I had a chance to speak with our two chefs on board, Ralf Barthel (head chef) and Ben Loader (sous-chef). Both joined the ship in Nome for the two legs of the RUSALCA cruise, but each of them has traveled on the Khromov/Spirit of Enderby on Heritage Expeditions tours in the past. It was interesting to discover that all of the main provisions such as meats, dry goods, and some dairy products were loaded onto the ship in New Zealand in May. Since then, the ship was busy with tourist travel until it picked up the members of the first leg of the RUSALCA mission in mid August. Throughout that time, they picked up fresh food items at stops along the way. On this leg of the cruise, Ralf and Ben are preparing 3 meals/day for the 44 members of the science team and the 3 Heritage Expedition personnel. In addition, they make certain that fresh coffee and hot water for tea are available at all times, in addition to the snacks everyone loves (e.g. a minimum of 15 packs of cookies/day). A Russian chef prepares separate meals for the 22 Russian crewmembers. I mentioned my personal stress level when planning and executing even a small a dinner party for a few friends, but Ralf said that, with two chefs, even up to 80 people/meal would be no problem.
Today is a bit of a break for most on board. The Russian geology team (I´ll write more about them in a later journal) is doing a side scan sonar run of 6-12 hours as we head south in Herald Canyon. Depending on what they find, they will most likely want to come back along this line to take core samples. Once that happens, we´ll get in a full biology station tomorrow morning before either starting a line of stations going north or the long hydrology transect of tightly spaced CTD casts. Although it´s a "break" for many, that actually means just a break from the sampling done at a station. Jackie, for instance, is using this time to catch up on processing her previously collected samples. Others are sorting samples, downloading data, recording information, or, in some instances, catching up on much needed sleep. I wrote at the beginning of this journal, about the two stations we completed and the third we started in one day, so you can see that science work on board is truly 24/7.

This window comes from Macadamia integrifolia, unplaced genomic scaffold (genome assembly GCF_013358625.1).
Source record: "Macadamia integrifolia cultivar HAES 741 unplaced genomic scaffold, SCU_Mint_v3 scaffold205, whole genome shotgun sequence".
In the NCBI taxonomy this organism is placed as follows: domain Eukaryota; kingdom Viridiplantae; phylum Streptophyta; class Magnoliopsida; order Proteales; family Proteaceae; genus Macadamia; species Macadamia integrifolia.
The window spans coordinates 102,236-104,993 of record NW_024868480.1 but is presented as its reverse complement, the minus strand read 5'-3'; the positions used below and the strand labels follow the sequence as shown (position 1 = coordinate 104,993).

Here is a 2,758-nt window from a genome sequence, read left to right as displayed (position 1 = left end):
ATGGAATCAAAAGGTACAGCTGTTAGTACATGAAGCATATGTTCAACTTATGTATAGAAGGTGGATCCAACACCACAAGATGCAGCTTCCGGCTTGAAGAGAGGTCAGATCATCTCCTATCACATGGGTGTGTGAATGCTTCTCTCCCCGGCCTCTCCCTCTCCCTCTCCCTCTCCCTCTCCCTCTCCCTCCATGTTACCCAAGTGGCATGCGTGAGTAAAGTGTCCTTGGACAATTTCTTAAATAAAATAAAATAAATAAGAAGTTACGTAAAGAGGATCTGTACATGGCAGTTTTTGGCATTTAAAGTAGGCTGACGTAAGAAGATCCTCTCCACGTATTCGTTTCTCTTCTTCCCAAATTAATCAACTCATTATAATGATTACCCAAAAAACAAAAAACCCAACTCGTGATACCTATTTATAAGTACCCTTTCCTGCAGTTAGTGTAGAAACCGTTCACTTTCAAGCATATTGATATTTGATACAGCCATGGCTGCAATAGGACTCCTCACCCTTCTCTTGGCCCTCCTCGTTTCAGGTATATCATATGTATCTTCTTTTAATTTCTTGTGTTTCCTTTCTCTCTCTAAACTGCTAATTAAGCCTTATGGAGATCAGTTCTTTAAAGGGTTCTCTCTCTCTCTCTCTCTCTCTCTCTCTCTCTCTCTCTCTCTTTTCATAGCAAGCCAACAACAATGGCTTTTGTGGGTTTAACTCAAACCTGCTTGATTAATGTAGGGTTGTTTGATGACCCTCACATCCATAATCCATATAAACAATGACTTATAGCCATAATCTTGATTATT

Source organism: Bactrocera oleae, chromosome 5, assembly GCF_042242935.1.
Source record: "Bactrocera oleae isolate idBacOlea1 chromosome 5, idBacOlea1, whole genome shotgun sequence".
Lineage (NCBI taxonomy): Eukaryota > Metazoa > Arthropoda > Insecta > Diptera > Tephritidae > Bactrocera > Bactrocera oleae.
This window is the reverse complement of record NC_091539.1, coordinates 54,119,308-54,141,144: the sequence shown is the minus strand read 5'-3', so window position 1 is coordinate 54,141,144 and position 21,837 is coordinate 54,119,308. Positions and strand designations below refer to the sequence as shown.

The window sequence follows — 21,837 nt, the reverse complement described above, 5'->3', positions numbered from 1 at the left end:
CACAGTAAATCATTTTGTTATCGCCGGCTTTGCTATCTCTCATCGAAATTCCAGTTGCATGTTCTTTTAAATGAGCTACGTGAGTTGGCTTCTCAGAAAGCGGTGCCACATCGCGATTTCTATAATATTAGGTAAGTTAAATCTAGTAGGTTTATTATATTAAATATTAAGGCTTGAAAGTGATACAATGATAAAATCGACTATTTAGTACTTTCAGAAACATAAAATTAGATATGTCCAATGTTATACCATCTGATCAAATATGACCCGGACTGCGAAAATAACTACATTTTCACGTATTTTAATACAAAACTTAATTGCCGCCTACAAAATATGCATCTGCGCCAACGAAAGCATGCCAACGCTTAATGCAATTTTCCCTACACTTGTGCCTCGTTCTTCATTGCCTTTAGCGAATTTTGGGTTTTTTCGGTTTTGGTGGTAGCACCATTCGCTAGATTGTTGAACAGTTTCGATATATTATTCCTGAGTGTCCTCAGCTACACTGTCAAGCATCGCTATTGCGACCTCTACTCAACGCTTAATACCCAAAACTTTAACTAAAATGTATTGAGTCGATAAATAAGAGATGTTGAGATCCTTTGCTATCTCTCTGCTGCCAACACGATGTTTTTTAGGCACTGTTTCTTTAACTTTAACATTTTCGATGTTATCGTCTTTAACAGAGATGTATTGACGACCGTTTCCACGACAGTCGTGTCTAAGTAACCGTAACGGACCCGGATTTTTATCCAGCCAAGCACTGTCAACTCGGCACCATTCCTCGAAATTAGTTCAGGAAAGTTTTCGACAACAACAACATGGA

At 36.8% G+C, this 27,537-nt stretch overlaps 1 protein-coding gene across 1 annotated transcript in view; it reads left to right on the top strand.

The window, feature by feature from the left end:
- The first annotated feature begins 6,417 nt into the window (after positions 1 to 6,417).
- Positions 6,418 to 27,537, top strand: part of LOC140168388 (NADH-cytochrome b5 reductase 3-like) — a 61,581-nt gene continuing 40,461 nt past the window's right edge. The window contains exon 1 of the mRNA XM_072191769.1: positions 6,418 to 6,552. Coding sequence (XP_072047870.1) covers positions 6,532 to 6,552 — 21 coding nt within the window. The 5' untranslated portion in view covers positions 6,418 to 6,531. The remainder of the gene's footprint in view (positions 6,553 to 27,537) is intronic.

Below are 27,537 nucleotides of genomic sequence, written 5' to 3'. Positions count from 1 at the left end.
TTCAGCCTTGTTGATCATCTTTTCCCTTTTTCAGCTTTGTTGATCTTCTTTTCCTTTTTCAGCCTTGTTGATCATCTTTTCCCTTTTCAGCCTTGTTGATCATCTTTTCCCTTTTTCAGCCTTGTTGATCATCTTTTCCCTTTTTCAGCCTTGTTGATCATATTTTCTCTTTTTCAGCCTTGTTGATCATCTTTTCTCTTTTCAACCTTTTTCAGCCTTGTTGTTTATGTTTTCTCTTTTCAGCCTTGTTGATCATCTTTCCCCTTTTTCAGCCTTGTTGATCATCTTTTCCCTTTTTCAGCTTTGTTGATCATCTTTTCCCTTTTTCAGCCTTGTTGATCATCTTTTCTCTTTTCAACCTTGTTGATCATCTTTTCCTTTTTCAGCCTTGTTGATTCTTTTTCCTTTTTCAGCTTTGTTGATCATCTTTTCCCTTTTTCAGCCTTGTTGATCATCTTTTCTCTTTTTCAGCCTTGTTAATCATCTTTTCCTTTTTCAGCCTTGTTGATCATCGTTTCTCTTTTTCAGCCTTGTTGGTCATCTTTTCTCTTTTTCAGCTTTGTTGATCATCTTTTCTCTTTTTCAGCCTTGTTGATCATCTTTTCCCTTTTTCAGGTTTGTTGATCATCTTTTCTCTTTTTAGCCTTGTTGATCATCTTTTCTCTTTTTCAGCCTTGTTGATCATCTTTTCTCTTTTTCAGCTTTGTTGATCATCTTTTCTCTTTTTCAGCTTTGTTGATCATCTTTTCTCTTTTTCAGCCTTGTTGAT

Ben Loader (l) and Ralf Barthel (r) are the ones who prepare the delicious meals for the science team on board the ship
When work on board goes on 24/7, stations, times, and days seem to run together. While working, we often have to check among ourselves to figure out the exact day and date. The past couple of days have been like that which is why I´m combining two journals in one.
As I mentioned earlier, this is the 6^th time I´ve been on a research cruise with Dr. Jackie Grebmeier. This time is a little different because, unlike cruises where I´ve been a part of a 4-5 person team, Jackie and I are the entire "team" this year. I´ll try to give you an idea of the work we do as a team at each station and, in a later journal, the additional work that Jackie does on her own in between.
Early in a full biology station, one of us will collect bottom water from a bottle on the CTD rosette. Jackie needs the water from each station for use in her sediment respiration experiments. While everyone is still collecting water from the CTD, Jackie and our Russian counterparts Stanislav and Petr will start getting mud from the van Veen grab. The van Veen is essentially a large two-sided scoop that goes into the water open and then closes to gather mud when it hits bottom. This cruise stays in relatively shallow water, so it doesn´t take long for the van Veen to go in, reach the bottom, and return to the surface with mud. From the first grab, Jackie takes sub samples of the mud through a small door that opens on the top of the van Veen. Other members of the science party, both Russian and American, also take mud from this first grab as well as the second. Jackie´s samples are for TOC (total organic carbon), sediment grain size, and for sediment chlorophyll analysis. By analyzing these samples, Jackie will get information about the TOC reaching the sediments, including phytoplankton (tiny plants in the water) and plankton detritus (organic debris formed by decomposition). By analyzing the grain size, she´ll get an indication of the speed of the current as well as the physical environment the animals are living in. The next four grabs are for us, for quantitative infaunal population analysis, followed by three more grabs for the Russian team.